We are told time and again that there is no reason to be concerned about the 10,000 refugees the Obama administration wants to admit from war-torn Syria. White House officials ensure us we have a ‘very robust vetting procedures’ in place ready to handle the influx. And our worries are openly mocked by the president: “Apparently, they’re scared of widows and orphans coming into the United States of America as part of our tradition of compassion.”
But before we throw up our hands and take the Obama administration at their word, let’s consider our country’s actual track record on screening.
The State Department admitted to Congress last week that it had revoked the visas of 9,500 individuals since 2001 who were believed to have either engaged in terrorist activities or were associated with a terrorist organization. Think about what that means: Nearly 10,000 people considered too dangerous to enter the United States because of suspected terrorist activity or association were mistakenly granted visas to lawfully enter the country. They successfully penetrated our defenses, beat our screening system and got their hands on U.S. visas.
Worse still, after officials caught their mistake and revoked the visas after the fact, they lost track of the visa holders. Jason Chaffetz (R-Utah), chairman of the House Committee on Oversight and Government Reform, pressed Michele Thoren Bond, assistant secretary for the Bureau of Consular Affairs, to explain what had happened to the 9,500. She replied: “I don’t know.” […]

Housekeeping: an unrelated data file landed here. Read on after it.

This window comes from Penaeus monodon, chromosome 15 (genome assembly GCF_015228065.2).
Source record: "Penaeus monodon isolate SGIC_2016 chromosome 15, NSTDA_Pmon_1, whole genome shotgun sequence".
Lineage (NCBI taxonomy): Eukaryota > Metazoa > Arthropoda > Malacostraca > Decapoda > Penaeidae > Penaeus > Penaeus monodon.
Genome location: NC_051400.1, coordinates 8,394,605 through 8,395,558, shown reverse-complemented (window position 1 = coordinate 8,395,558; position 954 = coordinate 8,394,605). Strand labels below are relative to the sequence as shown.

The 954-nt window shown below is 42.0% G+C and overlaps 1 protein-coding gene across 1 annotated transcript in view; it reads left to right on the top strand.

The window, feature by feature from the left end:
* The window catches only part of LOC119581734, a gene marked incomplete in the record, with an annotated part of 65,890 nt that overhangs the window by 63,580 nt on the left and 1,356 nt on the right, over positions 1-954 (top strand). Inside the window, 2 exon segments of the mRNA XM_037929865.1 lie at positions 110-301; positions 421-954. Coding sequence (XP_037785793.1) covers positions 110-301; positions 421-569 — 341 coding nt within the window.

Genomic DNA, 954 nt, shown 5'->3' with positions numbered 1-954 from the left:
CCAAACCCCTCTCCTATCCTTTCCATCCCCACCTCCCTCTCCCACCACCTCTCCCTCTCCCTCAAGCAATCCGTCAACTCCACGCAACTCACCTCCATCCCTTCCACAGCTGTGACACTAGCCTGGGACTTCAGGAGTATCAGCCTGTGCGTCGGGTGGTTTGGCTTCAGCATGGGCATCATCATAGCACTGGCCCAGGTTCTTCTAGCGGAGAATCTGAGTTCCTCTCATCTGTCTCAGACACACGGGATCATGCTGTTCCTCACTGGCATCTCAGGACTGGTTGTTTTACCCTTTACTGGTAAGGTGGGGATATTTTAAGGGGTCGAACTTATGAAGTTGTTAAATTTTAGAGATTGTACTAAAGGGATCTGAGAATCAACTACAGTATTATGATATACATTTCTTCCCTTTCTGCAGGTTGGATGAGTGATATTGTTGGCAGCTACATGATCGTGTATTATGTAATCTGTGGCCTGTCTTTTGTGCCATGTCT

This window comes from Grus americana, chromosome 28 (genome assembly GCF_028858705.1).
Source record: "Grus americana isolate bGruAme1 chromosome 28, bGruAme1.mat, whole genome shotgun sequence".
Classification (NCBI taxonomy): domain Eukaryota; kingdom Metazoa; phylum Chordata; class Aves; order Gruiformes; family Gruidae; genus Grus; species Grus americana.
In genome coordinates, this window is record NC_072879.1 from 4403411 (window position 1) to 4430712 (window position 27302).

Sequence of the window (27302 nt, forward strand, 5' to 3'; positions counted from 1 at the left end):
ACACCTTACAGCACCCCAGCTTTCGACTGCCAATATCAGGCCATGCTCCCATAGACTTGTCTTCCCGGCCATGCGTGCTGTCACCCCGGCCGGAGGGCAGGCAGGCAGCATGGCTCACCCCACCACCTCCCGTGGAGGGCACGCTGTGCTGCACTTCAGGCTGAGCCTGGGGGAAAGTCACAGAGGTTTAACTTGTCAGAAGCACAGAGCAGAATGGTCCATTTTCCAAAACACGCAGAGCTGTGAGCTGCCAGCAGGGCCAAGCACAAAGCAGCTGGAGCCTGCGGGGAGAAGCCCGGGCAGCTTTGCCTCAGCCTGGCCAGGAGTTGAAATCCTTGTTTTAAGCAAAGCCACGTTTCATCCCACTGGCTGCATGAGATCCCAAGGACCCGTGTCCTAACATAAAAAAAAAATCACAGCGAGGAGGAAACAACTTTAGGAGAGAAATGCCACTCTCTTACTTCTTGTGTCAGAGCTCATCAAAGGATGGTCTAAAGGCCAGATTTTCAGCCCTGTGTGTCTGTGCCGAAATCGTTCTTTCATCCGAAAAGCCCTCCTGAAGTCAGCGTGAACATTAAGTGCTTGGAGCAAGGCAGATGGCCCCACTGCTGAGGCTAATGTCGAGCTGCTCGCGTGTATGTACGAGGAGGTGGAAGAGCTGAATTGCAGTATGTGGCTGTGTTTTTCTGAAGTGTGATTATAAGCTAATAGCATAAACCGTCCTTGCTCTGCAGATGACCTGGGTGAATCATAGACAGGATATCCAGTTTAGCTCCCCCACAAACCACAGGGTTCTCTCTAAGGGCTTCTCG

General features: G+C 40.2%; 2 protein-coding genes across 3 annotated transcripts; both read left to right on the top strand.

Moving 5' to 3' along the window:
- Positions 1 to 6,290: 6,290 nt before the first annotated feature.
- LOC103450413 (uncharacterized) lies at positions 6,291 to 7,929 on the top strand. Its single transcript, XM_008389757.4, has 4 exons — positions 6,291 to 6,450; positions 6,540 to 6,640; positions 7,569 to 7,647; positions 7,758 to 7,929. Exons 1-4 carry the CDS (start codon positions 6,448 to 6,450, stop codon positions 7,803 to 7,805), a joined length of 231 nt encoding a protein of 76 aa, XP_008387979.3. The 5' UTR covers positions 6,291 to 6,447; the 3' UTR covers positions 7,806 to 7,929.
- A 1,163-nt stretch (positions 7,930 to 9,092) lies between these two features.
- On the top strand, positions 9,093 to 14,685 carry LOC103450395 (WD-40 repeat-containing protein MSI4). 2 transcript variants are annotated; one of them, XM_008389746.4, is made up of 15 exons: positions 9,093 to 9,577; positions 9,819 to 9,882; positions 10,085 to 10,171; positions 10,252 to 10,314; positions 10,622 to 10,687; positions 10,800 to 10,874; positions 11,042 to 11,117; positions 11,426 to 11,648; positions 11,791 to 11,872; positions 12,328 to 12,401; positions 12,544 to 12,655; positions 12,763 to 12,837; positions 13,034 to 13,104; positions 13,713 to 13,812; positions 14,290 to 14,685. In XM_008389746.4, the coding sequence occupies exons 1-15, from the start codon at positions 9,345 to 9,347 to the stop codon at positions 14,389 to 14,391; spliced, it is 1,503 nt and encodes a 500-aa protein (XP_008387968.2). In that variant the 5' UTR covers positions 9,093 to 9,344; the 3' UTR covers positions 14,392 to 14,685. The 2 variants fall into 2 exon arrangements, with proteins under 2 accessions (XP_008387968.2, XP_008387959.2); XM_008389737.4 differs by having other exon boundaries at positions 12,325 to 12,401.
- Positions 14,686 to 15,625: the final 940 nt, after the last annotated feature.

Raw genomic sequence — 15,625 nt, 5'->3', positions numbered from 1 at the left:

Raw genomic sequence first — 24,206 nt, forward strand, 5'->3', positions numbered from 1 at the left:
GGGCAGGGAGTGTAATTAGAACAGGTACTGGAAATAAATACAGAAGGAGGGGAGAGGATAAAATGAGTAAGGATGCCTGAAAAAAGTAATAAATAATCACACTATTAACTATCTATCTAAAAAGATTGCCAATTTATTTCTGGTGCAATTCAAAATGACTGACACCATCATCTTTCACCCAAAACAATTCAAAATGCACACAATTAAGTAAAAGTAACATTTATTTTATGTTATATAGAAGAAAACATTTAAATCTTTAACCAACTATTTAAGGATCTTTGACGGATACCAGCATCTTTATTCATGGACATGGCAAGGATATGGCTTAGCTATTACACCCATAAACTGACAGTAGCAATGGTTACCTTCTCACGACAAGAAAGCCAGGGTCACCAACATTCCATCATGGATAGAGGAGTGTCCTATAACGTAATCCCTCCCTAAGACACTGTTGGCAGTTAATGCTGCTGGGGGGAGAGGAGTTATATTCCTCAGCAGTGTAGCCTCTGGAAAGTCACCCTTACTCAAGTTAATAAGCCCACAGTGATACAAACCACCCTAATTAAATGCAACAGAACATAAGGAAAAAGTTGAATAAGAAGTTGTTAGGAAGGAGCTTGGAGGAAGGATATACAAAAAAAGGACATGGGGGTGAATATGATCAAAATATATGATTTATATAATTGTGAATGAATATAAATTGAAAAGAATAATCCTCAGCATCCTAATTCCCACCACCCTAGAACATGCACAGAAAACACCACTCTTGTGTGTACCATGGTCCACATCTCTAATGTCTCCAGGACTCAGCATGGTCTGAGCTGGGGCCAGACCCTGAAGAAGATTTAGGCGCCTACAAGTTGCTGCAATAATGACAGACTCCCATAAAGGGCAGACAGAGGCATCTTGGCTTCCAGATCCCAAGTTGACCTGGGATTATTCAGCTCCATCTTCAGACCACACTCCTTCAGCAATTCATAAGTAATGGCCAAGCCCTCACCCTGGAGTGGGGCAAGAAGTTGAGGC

That’s bad enough. But the story gets worse.
An examination of State Department records by American Enterprise Institute researcher Justin Lang found that since 2001, the State Department had denied visas to just 2,231 individuals because the applicant was suspected of terrorist ties or activity. Yet during that same period, the State Department granted U.S. visas to 9,500 people who it later figured out posed a terrorist threat — and had to go back and retroactively revoke those individuals’ visas.
And Thiessen points out that these are just the ones we know about.
Remember that Tashfeen Malik, who murdered 14 people in San Bernardino with her husband, had a visa, as did the 2009 Christmas Day underwear bomber Umar Farouk Abdulmutallab. Abdulmutallab’s visa wasn’t even revoked even after his father warned U.S. officials about his son’s “potential radicalization.”
Comforting, isn’t it?
Despite assurances to the contrary, our screening system is deeply flawed. Heck, the administration won’t even let Homeland Security officials screen foreign visa applicants’ social media accounts. Until a truly robust vetting system is in place, Republicans ought not give up on the fight against opening our doors to unknown refugees.